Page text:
The Defense Department has spent about $550 million to date on Operation Odyssey Dawn, Robert Hale, the Pentagon’s top budget official, told the Senate Armed Services Committee Tuesday. Of that, roughly 60 percent was for munitions, mostly Tomahawk cruise missiles used to lay the groundwork for the implementation of the no-fly zone across Libya’s northern coast, he said. Looking ahead, it’s difficult to predict how much the operation will cost because it’s not yet clear how long the United States will be involved or what the operating tempo will look like, said Hale. Assuming that the United States hands off more and more control to coalition forces, while continuing to provide critical intelligence-reconnaissance-surveillance capabilities, Hale estimated that it would cost an additional $40 million a month, as long as “we stay at that lower level” of activity. Odyssey Dawn entails the UN-sanctioned combat air activities over Libya and maritime activities off its coast to protect Libyan civilians from attack by Libyan dictator Muammar Qaddafi’s forces. It began March 19.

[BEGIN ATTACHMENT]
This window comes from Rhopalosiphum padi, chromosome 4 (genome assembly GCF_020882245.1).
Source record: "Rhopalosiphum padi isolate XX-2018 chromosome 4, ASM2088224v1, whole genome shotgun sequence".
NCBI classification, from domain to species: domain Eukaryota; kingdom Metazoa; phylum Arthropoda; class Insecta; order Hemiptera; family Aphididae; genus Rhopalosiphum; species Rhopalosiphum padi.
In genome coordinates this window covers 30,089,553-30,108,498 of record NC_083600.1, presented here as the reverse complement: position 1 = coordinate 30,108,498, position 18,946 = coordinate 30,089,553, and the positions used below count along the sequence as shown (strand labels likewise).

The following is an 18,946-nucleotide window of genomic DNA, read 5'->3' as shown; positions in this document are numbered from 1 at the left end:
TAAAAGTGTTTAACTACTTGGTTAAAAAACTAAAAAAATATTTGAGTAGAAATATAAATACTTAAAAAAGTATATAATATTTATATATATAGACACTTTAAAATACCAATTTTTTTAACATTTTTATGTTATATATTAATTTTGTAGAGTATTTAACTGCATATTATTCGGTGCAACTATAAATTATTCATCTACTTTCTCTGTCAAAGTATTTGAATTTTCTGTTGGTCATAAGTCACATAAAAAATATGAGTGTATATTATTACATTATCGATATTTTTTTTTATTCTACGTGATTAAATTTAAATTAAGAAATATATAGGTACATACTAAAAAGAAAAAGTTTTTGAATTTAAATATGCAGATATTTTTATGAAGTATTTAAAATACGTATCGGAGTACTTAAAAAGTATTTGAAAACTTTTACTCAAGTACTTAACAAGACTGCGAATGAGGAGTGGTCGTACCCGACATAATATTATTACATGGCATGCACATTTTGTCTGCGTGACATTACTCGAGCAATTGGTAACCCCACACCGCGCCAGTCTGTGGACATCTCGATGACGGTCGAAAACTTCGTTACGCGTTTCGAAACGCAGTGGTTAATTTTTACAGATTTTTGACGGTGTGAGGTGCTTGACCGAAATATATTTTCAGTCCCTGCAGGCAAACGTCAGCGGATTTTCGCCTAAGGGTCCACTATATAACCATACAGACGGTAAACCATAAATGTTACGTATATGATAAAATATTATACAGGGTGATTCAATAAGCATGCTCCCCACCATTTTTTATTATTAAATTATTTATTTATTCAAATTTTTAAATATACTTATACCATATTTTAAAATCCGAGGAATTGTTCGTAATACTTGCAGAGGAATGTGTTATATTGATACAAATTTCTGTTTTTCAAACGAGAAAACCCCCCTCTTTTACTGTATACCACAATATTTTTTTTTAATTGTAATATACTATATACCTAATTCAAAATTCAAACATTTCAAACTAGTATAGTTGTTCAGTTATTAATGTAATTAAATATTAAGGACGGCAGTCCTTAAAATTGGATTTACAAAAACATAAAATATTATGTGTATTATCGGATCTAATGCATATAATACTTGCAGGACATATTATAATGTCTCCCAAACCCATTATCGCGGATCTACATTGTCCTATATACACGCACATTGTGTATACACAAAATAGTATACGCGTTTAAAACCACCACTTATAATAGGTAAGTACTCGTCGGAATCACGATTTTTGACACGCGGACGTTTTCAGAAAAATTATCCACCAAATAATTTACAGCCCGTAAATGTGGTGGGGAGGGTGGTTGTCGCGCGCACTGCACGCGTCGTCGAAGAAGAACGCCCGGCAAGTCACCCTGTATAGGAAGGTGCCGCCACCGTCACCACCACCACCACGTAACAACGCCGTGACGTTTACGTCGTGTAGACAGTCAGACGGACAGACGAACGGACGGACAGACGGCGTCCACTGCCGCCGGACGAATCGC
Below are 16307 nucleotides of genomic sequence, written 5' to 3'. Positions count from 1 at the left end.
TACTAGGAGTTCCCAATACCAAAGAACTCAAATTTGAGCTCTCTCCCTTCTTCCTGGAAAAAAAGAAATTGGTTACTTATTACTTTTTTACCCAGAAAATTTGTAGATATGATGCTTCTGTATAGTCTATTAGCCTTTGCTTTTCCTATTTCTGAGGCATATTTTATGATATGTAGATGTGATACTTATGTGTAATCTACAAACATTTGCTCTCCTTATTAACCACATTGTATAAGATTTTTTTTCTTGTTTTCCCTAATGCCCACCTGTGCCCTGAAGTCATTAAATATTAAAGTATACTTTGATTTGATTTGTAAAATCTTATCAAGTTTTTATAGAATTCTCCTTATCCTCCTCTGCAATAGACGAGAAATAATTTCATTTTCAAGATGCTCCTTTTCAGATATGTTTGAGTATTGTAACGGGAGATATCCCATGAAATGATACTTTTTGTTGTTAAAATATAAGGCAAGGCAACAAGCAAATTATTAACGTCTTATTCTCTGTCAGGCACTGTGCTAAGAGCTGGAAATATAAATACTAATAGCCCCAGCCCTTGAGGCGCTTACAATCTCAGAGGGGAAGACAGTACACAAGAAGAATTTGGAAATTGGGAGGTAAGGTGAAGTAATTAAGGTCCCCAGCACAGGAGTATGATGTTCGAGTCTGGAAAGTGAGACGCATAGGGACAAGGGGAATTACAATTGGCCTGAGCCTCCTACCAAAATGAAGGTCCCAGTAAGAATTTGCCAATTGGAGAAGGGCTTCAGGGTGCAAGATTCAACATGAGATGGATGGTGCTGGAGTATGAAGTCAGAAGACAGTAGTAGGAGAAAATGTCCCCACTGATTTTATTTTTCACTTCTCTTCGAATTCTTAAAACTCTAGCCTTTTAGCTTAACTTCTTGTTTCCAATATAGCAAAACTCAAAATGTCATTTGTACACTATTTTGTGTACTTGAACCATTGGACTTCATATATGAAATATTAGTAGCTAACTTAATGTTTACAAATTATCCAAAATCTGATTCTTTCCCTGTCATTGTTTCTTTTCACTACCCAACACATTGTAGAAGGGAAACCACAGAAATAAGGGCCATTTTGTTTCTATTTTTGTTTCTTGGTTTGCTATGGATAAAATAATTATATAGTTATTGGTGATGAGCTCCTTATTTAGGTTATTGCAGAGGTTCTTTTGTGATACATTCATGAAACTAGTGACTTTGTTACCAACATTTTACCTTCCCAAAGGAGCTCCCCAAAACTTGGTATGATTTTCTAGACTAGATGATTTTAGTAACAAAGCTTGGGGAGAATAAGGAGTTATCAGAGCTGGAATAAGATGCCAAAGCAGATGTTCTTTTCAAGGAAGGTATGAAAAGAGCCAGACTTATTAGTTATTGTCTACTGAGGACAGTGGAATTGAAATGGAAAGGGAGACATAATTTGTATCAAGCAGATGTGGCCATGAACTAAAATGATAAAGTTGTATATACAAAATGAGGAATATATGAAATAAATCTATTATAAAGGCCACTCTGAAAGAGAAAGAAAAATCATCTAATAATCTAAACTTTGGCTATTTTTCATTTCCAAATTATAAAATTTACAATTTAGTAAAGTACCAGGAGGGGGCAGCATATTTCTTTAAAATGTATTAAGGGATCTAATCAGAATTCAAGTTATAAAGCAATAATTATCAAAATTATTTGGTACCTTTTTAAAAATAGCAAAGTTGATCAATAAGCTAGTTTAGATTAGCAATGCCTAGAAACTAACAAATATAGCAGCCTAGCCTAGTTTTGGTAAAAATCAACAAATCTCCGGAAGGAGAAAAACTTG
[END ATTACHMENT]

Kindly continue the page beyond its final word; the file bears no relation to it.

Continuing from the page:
U.S. Air Force F-35s and F-22s regularly deploy deep into the Pacific region from Alaska, Utah, and Hawaii. In the future, though, the head of U.S. Indo-Pacific Command would like to see the Air Force permanently station fifth-generation aircraft west of the international date line—closer to China.